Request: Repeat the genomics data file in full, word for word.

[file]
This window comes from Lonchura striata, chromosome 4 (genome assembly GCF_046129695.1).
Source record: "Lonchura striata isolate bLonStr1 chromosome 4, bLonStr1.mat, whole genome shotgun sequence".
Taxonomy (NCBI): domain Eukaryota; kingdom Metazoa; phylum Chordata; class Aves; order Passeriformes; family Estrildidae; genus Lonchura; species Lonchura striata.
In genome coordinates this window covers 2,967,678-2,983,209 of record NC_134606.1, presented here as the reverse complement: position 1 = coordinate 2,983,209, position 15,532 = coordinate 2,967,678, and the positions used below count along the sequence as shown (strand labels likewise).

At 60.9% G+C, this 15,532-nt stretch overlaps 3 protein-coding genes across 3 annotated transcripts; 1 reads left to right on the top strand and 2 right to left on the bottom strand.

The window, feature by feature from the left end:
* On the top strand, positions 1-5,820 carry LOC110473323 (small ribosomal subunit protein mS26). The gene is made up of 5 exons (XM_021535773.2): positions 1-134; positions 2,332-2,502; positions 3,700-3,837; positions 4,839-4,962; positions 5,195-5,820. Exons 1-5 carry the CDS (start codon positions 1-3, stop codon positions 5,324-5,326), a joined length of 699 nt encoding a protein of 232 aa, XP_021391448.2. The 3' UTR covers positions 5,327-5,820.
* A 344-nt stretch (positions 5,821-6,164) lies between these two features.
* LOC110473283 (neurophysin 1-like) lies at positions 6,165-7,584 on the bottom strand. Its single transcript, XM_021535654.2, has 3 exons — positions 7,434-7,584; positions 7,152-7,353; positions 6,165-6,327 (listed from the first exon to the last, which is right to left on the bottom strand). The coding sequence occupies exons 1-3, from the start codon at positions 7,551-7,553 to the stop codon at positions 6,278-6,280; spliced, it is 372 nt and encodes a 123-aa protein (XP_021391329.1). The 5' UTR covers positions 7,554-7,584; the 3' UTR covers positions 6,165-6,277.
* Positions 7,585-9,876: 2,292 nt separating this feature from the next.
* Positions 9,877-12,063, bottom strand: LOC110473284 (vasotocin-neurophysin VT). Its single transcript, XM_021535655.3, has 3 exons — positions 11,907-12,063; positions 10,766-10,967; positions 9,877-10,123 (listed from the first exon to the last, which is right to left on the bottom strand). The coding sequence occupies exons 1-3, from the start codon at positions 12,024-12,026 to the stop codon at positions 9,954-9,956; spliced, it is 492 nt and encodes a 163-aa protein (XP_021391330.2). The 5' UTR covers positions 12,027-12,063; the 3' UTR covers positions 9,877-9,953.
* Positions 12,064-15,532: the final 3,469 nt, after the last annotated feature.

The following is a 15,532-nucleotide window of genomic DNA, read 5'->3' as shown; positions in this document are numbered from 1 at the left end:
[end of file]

This window comes from Lonchura striata, chromosome 4 (genome assembly GCF_046129695.1).
Source record: "Lonchura striata isolate bLonStr1 chromosome 4, bLonStr1.mat, whole genome shotgun sequence".
Taxonomy (NCBI): domain Eukaryota; kingdom Metazoa; phylum Chordata; class Aves; order Passeriformes; family Estrildidae; genus Lonchura; species Lonchura striata.
In genome coordinates this window covers 2,967,678-2,983,209 of record NC_134606.1, presented here as the reverse complement: position 1 = coordinate 2,983,209, position 15,532 = coordinate 2,967,678, and the positions used below count along the sequence as shown (strand labels likewise).

At 60.9% G+C, this 15,532-nt stretch overlaps 3 protein-coding genes across 3 annotated transcripts; 1 reads left to right on the top strand and 2 right to left on the bottom strand.

The window, feature by feature from the left end:
* On the top strand, positions 1-5,820 carry LOC110473323 (small ribosomal subunit protein mS26). The gene is made up of 5 exons (XM_021535773.2): positions 1-134; positions 2,332-2,502; positions 3,700-3,837; positions 4,839-4,962; positions 5,195-5,820. Exons 1-5 carry the CDS (start codon positions 1-3, stop codon positions 5,324-5,326), a joined length of 699 nt encoding a protein of 232 aa, XP_021391448.2. The 3' UTR covers positions 5,327-5,820.
* A 344-nt stretch (positions 5,821-6,164) lies between these two features.
* LOC110473283 (neurophysin 1-like) lies at positions 6,165-7,584 on the bottom strand. Its single transcript, XM_021535654.2, has 3 exons — positions 7,434-7,584; positions 7,152-7,353; positions 6,165-6,327 (listed from the first exon to the last, which is right to left on the bottom strand). The coding sequence occupies exons 1-3, from the start codon at positions 7,551-7,553 to the stop codon at positions 6,278-6,280; spliced, it is 372 nt and encodes a 123-aa protein (XP_021391329.1). The 5' UTR covers positions 7,554-7,584; the 3' UTR covers positions 6,165-6,277.
* Positions 7,585-9,876: 2,292 nt separating this feature from the next.
* Positions 9,877-12,063, bottom strand: LOC110473284 (vasotocin-neurophysin VT). Its single transcript, XM_021535655.3, has 3 exons — positions 11,907-12,063; positions 10,766-10,967; positions 9,877-10,123 (listed from the first exon to the last, which is right to left on the bottom strand). The coding sequence occupies exons 1-3, from the start codon at positions 12,024-12,026 to the stop codon at positions 9,954-9,956; spliced, it is 492 nt and encodes a 163-aa protein (XP_021391330.2). The 5' UTR covers positions 12,027-12,063; the 3' UTR covers positions 9,877-9,953.
* Positions 12,064-15,532: the final 3,469 nt, after the last annotated feature.

The following is a 15,532-nucleotide window of genomic DNA, read 5'->3' as shown; positions in this document are numbered from 1 at the left end: